Slave Narrative of Silas Smith

Interviewer: Caldwell Sims
Person Interviewed: Silas Smith
Date of Interview: November 12, 1937
Location: Gaffney, South Carolina

“Lawsey, honey chile, how does I know jes’ when I was born. All sech as dat don’t mean nothing to us old slave time darkies. De mis’tus say, ‘Silas, you sho was thirteen years old when dat ‘Federate War wound up! Dat’s all I knows and dat’s what I goes by. De white folks is worrying ’bout my age being in sech and sech a year and all de like of dat. No sech as dat don’t worry Silas, kaise he sho don’t give it no mind, dat I doesn’t.

“Mis’tus call us all to set down on de side steps wid our hats in our hands. She read dat paper. When she git through, us still sets, kaise no writing never aggrevated us niggers way back dar. She wait a few minutes; den she ‘low: ‘It means dat you all is free, jes’ as free as I is.’ ‘Dumpling Pie’ jumped up and started crying. We all looked at him, kaise he was a fat lazy thing dat laid around like dumplings a-laying over kraut, and we axed him what he was crying for. He say, ‘I ain’t gwine to be no free nigger, kaise dat brings in de Issue, and I wants to keep my ma and pa, and what is I’m gwine to do widout Marse Dusey?’

“Dat woke us up. Didn’t narry nigger on dat entire plantation know what to do widout his marster. It was de awfulest feeling dat everything in dem quarters laid down wid dat night, de new feeling dat day was free and never had no marster to tell dem what to do. You felt jes’ like you had done strayed off a-fishing and got lost. It sho won’t no fun to be free, kaise we never had nothing.

“Next morning Mis’tus low, ‘Silas, I wants you to keep on being my house boy.’ Dat sound de best to me of any news dat I had got. She hired me and I jes’ kept on den as I had been gwine befo’. De quarters broke up, kaise Marse Dusey couldn’t keep all dem niggers, so Mis’tus low’d. Marse was at de war and Mis’tus took things on.

“Dat left only a few in de quarter. In de meantime, carpetbaggers and scalawags had put devilment in some of dem ig’nant niggers and dey thought dat if dey leave, de U.S. gwine to give dem a plantation atter de war had ceased, and plenty mules to make dem rich, like quality white folks. So by dat time dey was a-raring to git moved off. But I stay on wid Miss Sallie, as I called her den.

“One dark, rainy cold day a stranger come riding up on a po’ hoss and fetched a note of sorrow. Marse Dusey had done died somewhars, and Mis’tus was widowed to de ground. I stayed on, and in a year she died. Mr. Thomas Smith of Hickory Grove is de onliest chile living of my mis’tus, and he is 71 years old.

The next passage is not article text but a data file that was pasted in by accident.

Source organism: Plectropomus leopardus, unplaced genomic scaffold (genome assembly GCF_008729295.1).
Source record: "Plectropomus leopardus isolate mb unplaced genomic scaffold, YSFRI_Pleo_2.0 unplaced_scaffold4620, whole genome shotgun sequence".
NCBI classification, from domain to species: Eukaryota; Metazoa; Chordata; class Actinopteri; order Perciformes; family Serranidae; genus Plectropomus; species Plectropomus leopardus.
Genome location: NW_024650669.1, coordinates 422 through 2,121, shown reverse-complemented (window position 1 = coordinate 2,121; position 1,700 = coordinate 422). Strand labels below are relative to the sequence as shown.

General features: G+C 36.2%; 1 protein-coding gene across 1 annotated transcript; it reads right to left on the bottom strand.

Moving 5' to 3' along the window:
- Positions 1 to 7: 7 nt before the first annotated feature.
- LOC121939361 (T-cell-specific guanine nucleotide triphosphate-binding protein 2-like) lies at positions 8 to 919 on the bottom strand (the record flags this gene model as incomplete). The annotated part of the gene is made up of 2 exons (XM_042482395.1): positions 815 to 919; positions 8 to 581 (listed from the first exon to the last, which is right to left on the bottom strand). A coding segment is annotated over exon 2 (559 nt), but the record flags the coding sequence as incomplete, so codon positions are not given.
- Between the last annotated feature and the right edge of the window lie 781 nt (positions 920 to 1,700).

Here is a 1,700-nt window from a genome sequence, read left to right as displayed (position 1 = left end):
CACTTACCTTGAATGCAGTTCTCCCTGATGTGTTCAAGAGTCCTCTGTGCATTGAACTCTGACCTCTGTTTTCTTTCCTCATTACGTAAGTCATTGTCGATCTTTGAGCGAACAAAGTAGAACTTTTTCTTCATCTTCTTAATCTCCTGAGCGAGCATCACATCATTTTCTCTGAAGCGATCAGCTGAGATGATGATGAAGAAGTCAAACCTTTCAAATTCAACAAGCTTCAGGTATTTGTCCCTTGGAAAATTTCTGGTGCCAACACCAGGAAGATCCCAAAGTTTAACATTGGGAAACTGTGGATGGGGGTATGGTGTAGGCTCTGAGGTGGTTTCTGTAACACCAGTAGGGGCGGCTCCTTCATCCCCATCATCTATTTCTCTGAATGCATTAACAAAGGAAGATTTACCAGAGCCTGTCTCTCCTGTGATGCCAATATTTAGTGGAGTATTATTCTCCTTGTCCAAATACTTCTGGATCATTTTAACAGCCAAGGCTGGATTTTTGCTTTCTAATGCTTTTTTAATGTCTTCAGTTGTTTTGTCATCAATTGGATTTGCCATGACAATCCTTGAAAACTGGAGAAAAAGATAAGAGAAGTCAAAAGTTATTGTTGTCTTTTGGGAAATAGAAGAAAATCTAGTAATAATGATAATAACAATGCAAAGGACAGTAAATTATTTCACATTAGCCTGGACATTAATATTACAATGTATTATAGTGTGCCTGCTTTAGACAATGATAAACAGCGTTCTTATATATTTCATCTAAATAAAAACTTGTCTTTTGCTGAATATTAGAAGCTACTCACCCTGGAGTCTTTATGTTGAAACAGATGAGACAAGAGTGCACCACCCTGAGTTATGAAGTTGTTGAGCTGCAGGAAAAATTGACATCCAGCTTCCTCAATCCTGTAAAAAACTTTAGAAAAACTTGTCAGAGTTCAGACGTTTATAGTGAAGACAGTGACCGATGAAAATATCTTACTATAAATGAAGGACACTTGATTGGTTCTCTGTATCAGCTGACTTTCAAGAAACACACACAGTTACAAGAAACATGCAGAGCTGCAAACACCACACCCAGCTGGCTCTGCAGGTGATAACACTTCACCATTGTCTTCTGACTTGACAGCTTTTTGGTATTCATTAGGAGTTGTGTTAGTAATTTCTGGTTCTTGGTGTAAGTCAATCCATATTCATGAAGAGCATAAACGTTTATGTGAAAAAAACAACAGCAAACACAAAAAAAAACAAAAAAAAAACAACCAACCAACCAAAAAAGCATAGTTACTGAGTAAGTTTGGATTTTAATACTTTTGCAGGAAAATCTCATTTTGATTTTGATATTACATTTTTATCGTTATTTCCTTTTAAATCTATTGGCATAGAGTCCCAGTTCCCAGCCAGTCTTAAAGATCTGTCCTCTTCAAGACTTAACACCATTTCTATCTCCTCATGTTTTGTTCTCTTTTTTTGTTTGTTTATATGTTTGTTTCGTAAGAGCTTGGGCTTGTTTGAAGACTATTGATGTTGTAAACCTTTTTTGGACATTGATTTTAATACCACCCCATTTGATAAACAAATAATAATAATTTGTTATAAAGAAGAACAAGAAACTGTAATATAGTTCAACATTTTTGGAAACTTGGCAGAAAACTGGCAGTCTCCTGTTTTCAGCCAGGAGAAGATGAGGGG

“Atter Mis’tus died, I went to live wid my pa on Mr. ‘Baby’ John Smith’s place. He had been my pa’s marster. Way back den it was so many John Smiths. ‘Pears like it was mo’ den dan now. Dat why dey call Mis’tus’ husband ‘John Dusey’. Each John had a frill to his name so dat folks could keep dem straight in deir minds whenever dey would speak of dem. Mis’tus sho was good to me. I ‘members her chilluns’ names well; Misses Aurita and Amenta. Miss Amenta married Mr. Sam Jeffries. Miss Rachael, Mis’tus other daughter, married Mr. John Morrow. Her ‘Baby’ John married a lady whose name I jes’ disremembers, anyway dey had a son called ‘Jeff’. He lived between Hickory Grove and Broad River. All dese Smiths which I gives you renumeration of is de Hickory Grove Smiths. You jes’ has to keep dem straight yet.”

Dusey, Smith,

Federal Writers' Project. WPA Slave Narratives. Web. 2007-2024. The WPA Slave Narratives must be used with care. There is, of course, the problem of confusion in memory resulting from (73+ years) of the participants. In addition, inexperienced interviewers sometimes pursued question lines related to their own interests and perspectives and attempted to capture the colloquialism of the informant's speech. The interviews provide fascinating insight and surprisingly candid information, however.

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